We believe that the use of robust evidence and routine evaluation are core principles that should underpin any new policy. It is essential that any Government, Department or commissioning body takes an evidence-informed approach to tackle policy challenges.

This is no truer than in the case of mental health policy. For too long Governments have failed to take account of the breadth of evidence supporting different forms of intervention and in the case of the green paper the evidence for the effectiveness of counselling services in schools and colleges seems to have been overlooked.

Delving deeper into the evidence for counselling in schools and colleges, Dr Sue Pattison and Dr Maggie Robson from the executive of BACP Children and Young People division said:

“Counselling provided in the school or college context is an accessible, professional and effective form of support for psychological wellbeing and a therapeutic service for mild to moderate mental health issues for children and young people in the UK1.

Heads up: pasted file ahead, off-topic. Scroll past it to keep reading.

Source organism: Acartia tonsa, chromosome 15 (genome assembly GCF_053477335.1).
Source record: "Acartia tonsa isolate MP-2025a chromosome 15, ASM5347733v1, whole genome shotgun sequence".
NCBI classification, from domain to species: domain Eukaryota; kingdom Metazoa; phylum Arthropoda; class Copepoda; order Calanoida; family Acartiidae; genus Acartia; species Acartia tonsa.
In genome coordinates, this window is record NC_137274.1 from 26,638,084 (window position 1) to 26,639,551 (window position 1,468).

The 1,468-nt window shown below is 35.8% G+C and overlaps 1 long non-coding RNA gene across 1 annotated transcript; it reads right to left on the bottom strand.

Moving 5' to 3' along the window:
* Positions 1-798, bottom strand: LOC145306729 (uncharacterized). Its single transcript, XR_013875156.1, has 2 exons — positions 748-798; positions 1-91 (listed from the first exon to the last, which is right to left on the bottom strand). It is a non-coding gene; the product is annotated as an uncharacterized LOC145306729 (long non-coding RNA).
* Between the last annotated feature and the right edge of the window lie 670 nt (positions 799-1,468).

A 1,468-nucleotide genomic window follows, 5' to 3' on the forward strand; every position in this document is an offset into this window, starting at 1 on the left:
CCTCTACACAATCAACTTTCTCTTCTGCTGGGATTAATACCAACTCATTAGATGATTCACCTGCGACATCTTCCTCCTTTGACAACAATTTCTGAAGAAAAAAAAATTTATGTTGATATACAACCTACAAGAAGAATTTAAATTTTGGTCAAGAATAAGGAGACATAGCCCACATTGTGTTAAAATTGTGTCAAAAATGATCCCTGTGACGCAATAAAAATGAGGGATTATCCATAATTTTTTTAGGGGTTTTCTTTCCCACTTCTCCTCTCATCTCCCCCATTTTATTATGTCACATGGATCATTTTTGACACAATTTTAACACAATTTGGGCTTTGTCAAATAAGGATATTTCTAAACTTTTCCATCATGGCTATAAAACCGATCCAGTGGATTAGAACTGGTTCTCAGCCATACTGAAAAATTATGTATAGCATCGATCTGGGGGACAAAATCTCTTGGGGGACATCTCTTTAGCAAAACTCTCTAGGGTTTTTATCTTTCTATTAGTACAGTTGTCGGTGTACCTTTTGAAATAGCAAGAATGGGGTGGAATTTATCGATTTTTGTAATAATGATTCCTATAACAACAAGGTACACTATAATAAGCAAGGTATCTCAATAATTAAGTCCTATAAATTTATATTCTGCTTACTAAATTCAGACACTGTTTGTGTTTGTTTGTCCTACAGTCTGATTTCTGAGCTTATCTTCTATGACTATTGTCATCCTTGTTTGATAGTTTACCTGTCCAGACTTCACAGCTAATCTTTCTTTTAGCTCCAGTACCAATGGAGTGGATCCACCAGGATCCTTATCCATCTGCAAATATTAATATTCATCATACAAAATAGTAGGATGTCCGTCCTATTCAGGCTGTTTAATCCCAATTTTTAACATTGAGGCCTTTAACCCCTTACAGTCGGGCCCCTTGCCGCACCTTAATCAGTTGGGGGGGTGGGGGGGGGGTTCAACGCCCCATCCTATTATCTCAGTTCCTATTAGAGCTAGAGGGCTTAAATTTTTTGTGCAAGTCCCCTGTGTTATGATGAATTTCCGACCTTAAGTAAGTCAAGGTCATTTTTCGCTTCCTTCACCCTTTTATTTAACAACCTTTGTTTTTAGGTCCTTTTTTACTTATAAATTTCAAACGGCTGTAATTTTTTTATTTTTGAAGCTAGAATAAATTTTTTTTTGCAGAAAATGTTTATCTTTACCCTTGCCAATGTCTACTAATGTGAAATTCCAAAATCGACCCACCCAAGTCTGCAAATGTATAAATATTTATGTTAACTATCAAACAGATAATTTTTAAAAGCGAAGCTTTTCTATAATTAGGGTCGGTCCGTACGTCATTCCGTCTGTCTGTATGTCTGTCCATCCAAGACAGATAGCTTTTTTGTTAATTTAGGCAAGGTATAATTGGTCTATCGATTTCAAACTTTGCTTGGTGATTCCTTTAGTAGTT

“Currently, this provision, provided by highly trained counsellors, is available in 61% of UK schools2. Research has shown that counselling in schools is highly valued by children and young people and has positive outcomes3 with a humanistic approach seeming particularly beneficial4.

“One of the strengths of counselling based in schools is its accessibility for vulnerable young people who are struggling at home or at school. They are able to access counselling without the stigma of going to an outside agency or GP. They are offered a confidential service that no one else need know about unless there is a threat of harm to them or others.

“The professional training undertaken by school counsellors is rigorous and equips them with the knowledge and skills to work with children and young people in age-appropriate ways and with a range of issues that cause psychological distress and mild to moderate mental health problems.

“BACP has developed a set of competences for working with children and young people (11-18) and counsellors who are members of BACP who work with children and young people must meet these competences. In addition, BACP have developed a curriculum for training counsellors to work in this area.”

There are a range of ways you can get involved in the consultation process, including:

  • writing to your local MP through bacp.e-activist.com (this link will take you to an external site)
  • responding to the government consultation
  • engaging in the debate on social media #CYPGreenPaper2018

See earlier posts


1. Cooper and others, 2012; Hanley and others 2011
2. DfE, 2017
3. Cooper and others, 2014; Lynass and others, 2012
4. McArthur and others, 2013